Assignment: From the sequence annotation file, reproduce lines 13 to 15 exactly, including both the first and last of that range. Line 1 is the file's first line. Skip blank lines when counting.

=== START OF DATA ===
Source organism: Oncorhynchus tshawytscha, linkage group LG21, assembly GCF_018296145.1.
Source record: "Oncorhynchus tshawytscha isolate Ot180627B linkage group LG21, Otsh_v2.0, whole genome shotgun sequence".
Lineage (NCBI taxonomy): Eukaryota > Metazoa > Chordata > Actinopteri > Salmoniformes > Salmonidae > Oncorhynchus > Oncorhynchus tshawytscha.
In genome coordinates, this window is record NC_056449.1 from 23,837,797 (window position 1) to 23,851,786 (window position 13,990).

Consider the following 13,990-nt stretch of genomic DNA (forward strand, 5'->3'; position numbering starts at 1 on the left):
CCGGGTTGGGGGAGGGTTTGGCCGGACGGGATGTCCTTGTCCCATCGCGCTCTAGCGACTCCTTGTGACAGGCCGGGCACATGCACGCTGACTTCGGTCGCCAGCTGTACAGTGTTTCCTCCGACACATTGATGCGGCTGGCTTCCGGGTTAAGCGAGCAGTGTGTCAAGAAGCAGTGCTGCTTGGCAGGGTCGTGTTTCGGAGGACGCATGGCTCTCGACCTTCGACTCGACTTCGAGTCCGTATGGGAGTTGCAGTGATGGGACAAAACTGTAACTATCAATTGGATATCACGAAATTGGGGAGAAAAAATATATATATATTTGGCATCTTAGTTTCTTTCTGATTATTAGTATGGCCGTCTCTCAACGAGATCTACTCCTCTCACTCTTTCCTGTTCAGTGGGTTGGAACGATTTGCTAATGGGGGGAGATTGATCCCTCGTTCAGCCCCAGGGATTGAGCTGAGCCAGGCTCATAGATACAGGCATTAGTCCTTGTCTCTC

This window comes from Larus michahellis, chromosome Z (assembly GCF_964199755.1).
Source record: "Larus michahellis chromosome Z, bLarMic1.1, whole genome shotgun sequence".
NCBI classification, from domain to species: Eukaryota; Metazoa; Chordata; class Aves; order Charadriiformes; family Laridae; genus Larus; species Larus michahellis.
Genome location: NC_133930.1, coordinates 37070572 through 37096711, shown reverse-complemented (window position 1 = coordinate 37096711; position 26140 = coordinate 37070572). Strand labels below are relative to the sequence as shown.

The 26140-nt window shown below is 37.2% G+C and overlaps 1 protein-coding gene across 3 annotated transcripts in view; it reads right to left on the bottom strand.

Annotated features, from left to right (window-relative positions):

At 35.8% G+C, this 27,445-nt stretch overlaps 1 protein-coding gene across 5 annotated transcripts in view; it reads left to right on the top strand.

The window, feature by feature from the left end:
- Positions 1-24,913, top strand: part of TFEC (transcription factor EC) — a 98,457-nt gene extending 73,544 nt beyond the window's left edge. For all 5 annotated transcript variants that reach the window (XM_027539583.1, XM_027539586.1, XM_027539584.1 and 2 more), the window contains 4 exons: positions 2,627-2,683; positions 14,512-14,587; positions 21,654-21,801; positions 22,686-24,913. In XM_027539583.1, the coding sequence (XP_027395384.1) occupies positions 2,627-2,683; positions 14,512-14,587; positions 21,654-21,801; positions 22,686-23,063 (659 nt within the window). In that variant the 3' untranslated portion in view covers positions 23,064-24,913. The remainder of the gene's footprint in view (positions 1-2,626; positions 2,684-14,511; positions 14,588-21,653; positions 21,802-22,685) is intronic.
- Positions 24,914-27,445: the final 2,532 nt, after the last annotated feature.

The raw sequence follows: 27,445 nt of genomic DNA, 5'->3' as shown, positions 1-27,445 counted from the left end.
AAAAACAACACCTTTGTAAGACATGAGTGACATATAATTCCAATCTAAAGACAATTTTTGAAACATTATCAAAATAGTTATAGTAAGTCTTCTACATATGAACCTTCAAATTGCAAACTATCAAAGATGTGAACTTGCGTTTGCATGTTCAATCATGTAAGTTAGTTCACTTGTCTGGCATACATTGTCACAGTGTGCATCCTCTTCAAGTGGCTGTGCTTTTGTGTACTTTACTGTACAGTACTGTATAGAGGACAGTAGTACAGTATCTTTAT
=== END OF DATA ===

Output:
At 35.8% G+C, this 27,445-nt stretch overlaps 1 protein-coding gene across 5 annotated transcripts in view; it reads left to right on the top strand.

The window, feature by feature from the left end:
- Positions 1-24,913, top strand: part of TFEC (transcription factor EC) — a 98,457-nt gene extending 73,544 nt beyond the window's left edge. For all 5 annotated transcript variants that reach the window (XM_027539583.1, XM_027539586.1, XM_027539584.1 and 2 more), the window contains 4 exons: positions 2,627-2,683; positions 14,512-14,587; positions 21,654-21,801; positions 22,686-24,913. In XM_027539583.1, the coding sequence (XP_027395384.1) occupies positions 2,627-2,683; positions 14,512-14,587; positions 21,654-21,801; positions 22,686-23,063 (659 nt within the window). In that variant the 3' untranslated portion in view covers positions 23,064-24,913. The remainder of the gene's footprint in view (positions 1-2,626; positions 2,684-14,511; positions 14,588-21,653; positions 21,802-22,685) is intronic.